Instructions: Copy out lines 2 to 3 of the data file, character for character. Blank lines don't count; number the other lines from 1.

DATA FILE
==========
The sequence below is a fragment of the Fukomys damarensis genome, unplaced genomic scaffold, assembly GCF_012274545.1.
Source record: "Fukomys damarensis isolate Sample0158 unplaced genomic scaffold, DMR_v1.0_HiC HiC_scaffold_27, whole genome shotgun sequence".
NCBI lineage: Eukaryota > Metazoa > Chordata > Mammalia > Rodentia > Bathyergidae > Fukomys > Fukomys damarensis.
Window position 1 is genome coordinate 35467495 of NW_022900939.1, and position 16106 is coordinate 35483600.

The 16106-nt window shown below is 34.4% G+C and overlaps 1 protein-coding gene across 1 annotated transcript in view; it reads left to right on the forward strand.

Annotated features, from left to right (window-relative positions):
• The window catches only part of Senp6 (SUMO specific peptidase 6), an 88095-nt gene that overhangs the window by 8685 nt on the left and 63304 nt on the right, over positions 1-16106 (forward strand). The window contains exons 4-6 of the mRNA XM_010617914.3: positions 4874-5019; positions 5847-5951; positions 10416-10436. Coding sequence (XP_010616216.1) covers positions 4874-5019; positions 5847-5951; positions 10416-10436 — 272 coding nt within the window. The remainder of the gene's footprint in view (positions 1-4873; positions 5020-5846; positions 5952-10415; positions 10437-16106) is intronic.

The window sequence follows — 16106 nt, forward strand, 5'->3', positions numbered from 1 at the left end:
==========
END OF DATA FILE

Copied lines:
Source record: "Fukomys damarensis isolate Sample0158 unplaced genomic scaffold, DMR_v1.0_HiC HiC_scaffold_27, whole genome shotgun sequence".
NCBI lineage: Eukaryota > Metazoa > Chordata > Mammalia > Rodentia > Bathyergidae > Fukomys > Fukomys damarensis.